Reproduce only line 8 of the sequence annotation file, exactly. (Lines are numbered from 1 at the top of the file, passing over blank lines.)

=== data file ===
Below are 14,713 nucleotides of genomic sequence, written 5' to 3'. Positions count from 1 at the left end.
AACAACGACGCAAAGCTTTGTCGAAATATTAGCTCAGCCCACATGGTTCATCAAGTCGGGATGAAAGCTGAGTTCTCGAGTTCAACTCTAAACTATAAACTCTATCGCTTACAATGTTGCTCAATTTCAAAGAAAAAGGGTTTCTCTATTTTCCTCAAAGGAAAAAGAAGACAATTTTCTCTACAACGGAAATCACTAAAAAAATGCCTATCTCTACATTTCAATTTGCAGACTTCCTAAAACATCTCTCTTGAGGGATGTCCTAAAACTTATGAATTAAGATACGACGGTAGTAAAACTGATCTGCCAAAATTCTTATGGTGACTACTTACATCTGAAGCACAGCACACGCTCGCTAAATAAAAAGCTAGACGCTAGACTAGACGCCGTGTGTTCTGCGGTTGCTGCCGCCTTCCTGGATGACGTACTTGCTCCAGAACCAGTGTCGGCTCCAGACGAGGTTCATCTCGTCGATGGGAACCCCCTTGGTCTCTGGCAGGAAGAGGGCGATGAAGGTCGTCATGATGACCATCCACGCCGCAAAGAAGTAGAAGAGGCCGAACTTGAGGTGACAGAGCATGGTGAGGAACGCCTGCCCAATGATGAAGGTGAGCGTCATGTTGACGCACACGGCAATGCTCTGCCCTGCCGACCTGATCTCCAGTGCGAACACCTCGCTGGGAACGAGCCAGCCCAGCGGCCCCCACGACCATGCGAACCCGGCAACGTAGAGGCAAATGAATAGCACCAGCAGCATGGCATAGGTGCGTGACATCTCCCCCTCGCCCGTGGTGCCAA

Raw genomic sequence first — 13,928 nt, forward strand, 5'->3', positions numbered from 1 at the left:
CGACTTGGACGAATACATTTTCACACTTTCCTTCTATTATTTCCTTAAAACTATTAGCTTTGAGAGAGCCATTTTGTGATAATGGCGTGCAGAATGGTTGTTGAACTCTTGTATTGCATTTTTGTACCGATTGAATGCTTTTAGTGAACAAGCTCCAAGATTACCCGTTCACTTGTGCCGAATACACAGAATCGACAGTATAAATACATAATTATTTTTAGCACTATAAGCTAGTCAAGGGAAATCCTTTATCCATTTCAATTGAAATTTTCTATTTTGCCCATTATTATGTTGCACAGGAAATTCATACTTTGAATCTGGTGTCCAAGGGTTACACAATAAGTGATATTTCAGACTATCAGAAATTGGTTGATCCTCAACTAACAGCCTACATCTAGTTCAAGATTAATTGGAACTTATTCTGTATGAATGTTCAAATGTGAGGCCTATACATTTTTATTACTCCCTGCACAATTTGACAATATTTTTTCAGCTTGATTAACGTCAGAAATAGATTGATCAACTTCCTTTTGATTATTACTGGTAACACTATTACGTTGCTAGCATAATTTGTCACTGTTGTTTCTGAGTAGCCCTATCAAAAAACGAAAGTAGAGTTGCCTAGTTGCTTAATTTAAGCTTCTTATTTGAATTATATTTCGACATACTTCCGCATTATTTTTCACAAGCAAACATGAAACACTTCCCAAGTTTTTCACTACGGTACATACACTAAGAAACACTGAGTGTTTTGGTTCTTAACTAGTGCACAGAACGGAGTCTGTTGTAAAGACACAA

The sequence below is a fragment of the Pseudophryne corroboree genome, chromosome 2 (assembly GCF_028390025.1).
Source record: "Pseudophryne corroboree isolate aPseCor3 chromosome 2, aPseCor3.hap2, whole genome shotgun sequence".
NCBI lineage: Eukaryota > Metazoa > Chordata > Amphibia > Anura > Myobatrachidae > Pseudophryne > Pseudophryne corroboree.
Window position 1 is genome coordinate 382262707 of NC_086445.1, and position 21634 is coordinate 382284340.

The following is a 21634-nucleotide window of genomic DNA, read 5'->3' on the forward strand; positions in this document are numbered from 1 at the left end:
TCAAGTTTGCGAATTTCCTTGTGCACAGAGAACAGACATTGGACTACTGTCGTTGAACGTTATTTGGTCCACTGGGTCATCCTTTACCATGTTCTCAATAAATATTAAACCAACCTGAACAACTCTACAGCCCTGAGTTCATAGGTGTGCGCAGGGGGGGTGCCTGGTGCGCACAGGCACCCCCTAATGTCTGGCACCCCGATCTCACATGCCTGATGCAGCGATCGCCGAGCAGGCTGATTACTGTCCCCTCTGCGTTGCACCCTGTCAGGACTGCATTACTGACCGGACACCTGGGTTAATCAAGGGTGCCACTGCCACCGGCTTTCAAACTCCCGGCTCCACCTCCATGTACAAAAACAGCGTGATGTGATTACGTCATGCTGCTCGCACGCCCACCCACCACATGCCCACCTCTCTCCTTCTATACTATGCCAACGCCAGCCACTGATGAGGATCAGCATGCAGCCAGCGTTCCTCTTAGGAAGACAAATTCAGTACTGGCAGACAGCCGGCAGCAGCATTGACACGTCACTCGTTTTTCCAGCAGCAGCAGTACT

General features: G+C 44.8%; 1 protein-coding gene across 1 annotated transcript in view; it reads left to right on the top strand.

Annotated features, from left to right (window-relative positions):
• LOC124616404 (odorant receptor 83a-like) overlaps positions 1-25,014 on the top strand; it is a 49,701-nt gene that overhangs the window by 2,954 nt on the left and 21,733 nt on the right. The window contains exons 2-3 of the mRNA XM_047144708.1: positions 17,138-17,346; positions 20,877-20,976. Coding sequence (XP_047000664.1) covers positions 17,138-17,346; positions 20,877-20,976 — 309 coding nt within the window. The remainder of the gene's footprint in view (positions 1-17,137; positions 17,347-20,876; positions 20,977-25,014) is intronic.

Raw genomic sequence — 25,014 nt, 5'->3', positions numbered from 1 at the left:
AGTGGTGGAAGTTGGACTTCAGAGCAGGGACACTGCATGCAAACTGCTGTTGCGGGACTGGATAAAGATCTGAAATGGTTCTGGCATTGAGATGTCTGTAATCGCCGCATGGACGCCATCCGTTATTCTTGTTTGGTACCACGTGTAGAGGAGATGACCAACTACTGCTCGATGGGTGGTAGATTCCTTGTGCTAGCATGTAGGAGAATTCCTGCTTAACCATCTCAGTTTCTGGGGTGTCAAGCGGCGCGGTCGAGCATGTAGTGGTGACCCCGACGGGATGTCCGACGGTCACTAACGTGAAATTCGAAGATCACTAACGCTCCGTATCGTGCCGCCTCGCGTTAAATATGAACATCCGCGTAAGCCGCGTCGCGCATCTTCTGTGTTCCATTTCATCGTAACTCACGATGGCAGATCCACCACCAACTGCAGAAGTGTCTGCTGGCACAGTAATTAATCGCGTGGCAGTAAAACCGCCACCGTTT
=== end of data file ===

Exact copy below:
Window position 1 is genome coordinate 382262707 of NC_086445.1, and position 21634 is coordinate 382284340.